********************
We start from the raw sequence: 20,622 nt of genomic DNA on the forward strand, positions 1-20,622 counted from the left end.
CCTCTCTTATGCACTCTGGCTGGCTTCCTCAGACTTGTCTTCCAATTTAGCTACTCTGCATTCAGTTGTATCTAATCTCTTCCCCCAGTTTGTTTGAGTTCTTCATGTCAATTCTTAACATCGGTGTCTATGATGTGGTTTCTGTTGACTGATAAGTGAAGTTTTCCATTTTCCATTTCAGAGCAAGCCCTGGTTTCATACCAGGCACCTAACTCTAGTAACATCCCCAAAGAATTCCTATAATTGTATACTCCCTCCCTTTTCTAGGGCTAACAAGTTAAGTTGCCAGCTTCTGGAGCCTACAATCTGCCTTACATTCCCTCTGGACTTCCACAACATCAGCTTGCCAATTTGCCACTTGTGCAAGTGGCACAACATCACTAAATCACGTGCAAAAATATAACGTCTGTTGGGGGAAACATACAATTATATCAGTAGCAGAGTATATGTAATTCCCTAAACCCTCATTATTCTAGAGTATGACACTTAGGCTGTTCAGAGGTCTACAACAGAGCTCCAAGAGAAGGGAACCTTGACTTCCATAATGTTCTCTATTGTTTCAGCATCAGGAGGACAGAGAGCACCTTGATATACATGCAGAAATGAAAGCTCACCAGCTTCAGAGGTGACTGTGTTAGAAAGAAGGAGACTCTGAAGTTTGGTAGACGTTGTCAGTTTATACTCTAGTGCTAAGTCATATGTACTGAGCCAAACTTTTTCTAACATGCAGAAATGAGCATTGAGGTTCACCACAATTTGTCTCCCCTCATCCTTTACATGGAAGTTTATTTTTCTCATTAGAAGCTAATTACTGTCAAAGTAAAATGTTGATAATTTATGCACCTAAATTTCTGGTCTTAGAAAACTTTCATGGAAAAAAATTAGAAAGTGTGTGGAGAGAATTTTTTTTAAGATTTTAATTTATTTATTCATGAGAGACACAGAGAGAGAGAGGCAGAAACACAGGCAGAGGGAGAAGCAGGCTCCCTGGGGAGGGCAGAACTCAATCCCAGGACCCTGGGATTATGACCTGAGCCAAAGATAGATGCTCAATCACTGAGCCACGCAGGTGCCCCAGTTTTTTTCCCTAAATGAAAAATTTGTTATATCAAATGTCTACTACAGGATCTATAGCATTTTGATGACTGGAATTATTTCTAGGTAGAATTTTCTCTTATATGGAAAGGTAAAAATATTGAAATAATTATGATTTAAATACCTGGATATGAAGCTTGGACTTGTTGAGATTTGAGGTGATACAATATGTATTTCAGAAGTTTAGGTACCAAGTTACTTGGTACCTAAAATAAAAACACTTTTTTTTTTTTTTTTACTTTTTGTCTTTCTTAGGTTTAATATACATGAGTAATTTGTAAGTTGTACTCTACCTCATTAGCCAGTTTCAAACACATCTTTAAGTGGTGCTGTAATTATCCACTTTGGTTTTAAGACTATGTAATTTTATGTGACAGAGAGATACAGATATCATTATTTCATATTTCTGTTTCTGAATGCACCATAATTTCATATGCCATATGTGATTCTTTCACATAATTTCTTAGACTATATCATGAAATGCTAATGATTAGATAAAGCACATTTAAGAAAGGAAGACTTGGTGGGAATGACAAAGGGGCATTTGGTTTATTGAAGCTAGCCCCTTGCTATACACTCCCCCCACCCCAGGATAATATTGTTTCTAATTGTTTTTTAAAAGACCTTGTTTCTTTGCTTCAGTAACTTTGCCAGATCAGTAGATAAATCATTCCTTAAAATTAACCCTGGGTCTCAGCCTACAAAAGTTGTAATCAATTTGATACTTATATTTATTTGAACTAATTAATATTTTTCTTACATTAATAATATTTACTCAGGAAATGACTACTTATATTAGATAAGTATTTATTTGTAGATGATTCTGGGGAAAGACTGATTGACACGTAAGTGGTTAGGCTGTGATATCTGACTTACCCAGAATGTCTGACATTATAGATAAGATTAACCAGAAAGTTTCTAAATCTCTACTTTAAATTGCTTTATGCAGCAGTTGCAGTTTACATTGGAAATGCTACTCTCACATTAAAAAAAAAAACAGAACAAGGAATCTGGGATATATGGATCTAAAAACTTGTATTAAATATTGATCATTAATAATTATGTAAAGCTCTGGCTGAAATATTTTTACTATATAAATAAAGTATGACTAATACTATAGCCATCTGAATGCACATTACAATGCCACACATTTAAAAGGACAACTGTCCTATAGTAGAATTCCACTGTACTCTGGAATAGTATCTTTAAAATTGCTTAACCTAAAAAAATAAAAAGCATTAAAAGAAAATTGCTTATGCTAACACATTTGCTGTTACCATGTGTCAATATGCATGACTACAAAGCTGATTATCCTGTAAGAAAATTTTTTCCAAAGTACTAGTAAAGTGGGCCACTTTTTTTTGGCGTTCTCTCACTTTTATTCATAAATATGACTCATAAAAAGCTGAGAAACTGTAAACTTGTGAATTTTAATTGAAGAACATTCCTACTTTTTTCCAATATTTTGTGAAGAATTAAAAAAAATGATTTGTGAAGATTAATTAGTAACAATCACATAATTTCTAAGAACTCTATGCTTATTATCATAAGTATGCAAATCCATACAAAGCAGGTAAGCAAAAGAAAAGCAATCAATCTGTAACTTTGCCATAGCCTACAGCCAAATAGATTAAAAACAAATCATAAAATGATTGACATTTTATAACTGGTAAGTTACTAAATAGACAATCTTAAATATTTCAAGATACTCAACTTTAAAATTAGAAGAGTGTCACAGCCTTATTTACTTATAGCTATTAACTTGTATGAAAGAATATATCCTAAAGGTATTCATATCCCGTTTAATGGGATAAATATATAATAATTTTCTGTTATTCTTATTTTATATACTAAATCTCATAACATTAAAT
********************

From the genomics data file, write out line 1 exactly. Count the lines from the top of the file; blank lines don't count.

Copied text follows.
We start from the raw sequence: 20,622 nt of genomic DNA on the forward strand, positions 1-20,622 counted from the left end.